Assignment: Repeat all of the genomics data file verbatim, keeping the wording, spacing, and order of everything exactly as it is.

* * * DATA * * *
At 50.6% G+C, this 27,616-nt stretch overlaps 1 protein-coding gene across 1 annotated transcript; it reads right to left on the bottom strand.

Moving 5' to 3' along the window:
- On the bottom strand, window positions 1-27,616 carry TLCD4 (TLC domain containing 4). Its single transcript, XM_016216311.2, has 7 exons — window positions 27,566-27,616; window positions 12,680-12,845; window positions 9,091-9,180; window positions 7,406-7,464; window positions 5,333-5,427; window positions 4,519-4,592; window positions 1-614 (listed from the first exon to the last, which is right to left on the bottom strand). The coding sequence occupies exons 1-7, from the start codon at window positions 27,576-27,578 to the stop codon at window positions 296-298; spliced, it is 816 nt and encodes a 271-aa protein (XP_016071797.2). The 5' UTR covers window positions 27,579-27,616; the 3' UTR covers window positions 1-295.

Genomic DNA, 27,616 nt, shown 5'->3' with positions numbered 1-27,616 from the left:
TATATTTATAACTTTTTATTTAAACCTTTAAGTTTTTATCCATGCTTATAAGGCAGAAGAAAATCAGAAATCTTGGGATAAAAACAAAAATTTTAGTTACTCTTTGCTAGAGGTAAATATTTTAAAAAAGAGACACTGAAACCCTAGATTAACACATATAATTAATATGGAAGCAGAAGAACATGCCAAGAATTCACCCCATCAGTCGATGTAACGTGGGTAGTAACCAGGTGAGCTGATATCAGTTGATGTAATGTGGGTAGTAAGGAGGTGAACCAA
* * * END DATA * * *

At 50.6% G+C, this 27,616-nt stretch overlaps 1 protein-coding gene across 1 annotated transcript; it reads right to left on the bottom strand.

Moving 5' to 3' along the window:
- On the bottom strand, window positions 1-27,616 carry TLCD4 (TLC domain containing 4). Its single transcript, XM_016216311.2, has 7 exons — window positions 27,566-27,616; window positions 12,680-12,845; window positions 9,091-9,180; window positions 7,406-7,464; window positions 5,333-5,427; window positions 4,519-4,592; window positions 1-614 (listed from the first exon to the last, which is right to left on the bottom strand). The coding sequence occupies exons 1-7, from the start codon at window positions 27,576-27,578 to the stop codon at window positions 296-298; spliced, it is 816 nt and encodes a 271-aa protein (XP_016071797.2). The 5' UTR covers window positions 27,579-27,616; the 3' UTR covers window positions 1-295.

Genomic DNA, 27,616 nt, shown 5'->3' with positions numbered 1-27,616 from the left:
TATATTTATAACTTTTTATTTAAACCTTTAAGTTTTTATCCATGCTTATAAGGCAGAAGAAAATCAGAAATCTTGGGATAAAAACAAAAATTTTAGTTACTCTTTGCTAGAGGTAAATATTTTAAAAAAGAGACACTGAAACCCTAGATTAACACATATAATTAATATGGAAGCAGAAGAACATGCCAAGAATTCACCCCATCAGTCGATGTAACGTGGGTAGTAACCAGGTGAGCTGATATCAGTTGATGTAATGTGGGTAGTAAGGAGGTGAACCAA